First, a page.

Foreclosure On Home

What is the difference between short sale vs foreclosure? This is a very common question and we get this question a lot in the office and through our website. Let's break down the difference between a short sale versus a foreclosure. First and foremost, it can be very confusing because both involve a lender. Let's debunk any myths because someone can be in foreclosure, and someone can be in foreclosure but not be foreclosed on. 

Short sales

A short sale is a sale where the lender that's involved is taking a loss, but the homeowner still owns the home. So they are behind on payments and they can be in foreclosure, which means that the foreclosure proceedings have started, but the bank has not foreclosed on the homeowner yet. Once the bank forecloses, then the homeowner no longer owns the home and now the bank is the seller. But during the short sale process, if a homeowner is in foreclosure, they still have rights. It's still their home and they can do whatever they want with the house up until they get foreclosed on. So if they decide to sell the house and they have no equity, that's where the lender is involved, and the lender is not the person that is or the entity that's making the decision of who the homeowner sells the house to.

Another common misconception is that "Oh, when you are in a short sale, you have to present all offers." That's incorrect. That's in foreclosure. In a short sale, the bank can only review one contract at a time. Because remember, the homeowner is the one that signs off on the offer. Now the bank is going to have requirements of what they're willing to accept when it comes to offer price and what their minimum net is, but the seller, which is the homeowner, makes the final decision of who they want to sell to. So if the bank does not agree to the terms, they can absolutely reject it, but they cannot dictate who the homeowner sells the house to.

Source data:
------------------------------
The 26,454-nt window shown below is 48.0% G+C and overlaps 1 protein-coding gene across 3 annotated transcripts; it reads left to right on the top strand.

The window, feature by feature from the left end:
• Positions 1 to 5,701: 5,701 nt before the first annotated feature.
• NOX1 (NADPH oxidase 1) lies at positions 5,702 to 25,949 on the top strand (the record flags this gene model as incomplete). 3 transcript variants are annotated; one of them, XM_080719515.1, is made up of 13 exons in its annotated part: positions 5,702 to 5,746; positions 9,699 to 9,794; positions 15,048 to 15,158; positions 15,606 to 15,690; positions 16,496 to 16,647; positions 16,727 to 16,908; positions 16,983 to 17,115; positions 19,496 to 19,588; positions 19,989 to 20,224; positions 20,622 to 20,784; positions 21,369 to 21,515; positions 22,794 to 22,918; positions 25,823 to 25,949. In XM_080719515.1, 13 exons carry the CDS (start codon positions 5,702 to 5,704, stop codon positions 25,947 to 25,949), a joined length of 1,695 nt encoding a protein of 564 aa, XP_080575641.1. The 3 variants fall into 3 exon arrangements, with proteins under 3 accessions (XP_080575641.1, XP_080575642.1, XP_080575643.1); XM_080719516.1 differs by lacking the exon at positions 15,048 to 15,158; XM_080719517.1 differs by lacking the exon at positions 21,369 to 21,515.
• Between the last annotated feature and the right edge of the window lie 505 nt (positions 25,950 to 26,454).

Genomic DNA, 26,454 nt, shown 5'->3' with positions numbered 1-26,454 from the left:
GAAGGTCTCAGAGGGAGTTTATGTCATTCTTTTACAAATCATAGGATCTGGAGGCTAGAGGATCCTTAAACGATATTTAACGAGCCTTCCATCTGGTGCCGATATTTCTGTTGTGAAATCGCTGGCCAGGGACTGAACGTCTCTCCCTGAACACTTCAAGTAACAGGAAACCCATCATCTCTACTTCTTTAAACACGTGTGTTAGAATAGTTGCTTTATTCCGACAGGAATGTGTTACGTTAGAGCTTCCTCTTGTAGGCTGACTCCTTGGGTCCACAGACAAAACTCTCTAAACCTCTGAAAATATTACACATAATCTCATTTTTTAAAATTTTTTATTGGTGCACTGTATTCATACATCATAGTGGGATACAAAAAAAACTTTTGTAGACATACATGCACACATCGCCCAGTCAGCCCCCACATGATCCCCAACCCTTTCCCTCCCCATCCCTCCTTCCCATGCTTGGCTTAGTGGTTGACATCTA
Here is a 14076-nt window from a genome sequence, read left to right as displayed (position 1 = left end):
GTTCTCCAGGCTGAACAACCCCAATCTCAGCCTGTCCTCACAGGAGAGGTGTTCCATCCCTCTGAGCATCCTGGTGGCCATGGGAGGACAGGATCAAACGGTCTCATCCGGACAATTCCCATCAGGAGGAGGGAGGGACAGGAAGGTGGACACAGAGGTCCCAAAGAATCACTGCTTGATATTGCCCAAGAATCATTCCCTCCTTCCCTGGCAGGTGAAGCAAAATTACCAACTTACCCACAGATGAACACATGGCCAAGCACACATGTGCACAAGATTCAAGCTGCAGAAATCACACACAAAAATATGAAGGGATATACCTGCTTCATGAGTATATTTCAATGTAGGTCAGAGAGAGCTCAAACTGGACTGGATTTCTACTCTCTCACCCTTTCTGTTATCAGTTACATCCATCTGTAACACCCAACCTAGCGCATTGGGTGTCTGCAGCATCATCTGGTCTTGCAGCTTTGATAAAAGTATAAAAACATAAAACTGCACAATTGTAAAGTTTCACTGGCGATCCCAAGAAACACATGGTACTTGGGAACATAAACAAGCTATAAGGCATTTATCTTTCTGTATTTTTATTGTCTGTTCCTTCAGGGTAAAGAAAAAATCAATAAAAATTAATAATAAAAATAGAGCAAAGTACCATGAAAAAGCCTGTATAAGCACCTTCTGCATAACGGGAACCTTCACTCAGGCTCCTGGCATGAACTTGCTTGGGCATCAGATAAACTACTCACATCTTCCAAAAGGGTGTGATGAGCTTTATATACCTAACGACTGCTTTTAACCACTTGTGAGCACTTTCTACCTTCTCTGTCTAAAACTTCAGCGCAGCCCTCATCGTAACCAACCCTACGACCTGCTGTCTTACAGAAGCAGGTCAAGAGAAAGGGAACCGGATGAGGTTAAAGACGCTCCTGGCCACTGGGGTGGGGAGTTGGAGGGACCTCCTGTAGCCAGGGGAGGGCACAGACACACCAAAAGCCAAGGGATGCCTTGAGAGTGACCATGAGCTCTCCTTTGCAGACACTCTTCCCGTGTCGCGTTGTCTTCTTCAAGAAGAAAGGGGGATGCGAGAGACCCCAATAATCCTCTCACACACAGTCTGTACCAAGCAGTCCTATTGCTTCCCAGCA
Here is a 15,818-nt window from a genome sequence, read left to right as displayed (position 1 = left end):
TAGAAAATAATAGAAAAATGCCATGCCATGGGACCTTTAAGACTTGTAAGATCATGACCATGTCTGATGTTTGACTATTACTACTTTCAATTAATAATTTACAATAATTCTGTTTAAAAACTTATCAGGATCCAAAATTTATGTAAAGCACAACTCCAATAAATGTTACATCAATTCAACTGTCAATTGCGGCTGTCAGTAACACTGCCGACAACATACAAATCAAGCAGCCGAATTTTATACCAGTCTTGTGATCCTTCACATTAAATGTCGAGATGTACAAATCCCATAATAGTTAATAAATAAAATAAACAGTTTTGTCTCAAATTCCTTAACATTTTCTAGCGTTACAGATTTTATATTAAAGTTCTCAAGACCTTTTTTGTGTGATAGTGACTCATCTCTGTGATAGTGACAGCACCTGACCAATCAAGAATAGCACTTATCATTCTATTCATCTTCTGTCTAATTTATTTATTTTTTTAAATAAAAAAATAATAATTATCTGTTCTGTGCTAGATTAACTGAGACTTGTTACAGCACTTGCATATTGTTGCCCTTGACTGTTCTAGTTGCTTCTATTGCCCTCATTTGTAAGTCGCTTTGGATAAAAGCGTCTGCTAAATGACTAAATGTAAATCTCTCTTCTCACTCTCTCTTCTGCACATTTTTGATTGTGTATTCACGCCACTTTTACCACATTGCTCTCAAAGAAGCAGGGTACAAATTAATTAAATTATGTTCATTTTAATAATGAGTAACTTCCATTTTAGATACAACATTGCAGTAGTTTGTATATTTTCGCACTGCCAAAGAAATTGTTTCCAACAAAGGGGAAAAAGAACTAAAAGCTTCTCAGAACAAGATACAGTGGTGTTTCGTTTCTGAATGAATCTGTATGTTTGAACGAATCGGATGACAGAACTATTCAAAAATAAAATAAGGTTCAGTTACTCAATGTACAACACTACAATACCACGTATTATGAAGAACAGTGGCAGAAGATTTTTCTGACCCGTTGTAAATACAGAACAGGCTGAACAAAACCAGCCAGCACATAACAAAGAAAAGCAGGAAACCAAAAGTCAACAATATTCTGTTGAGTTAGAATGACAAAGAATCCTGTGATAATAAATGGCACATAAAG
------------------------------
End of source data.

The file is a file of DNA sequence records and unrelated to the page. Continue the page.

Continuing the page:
The other common confusion when it comes to short sale versus foreclosure is that the bank is the one calling the shots. The only thing that the bank determines is the terms of the sale because they are the ones that are having to approve to accept less than what is owed. The bank is in first position, which means that their lien is superior to any of the other liens. So in negotiations, when it comes to the HOA, the second liens, they determine how much the subordinate liens get because they are the ones that are taking the loss. If they foreclose, everyone underneath them gets wiped out, okay? So that's a short sale. A short sale, the homeowner still owns the home but the bank is involved because we're asking them to take a loss so that the homeowner can still sell and avoid foreclosure.

Now if that doesn't happen and the homeowner gets foreclosed on, the bank is now the seller. So the seller is ... It's now an REO, which is a real estate-owned foreclosure property. So when you see these famous Zillow listings that we get all the time where it says foreclosed and now people are trying to find the bank, the bank has their own process once they've foreclosed.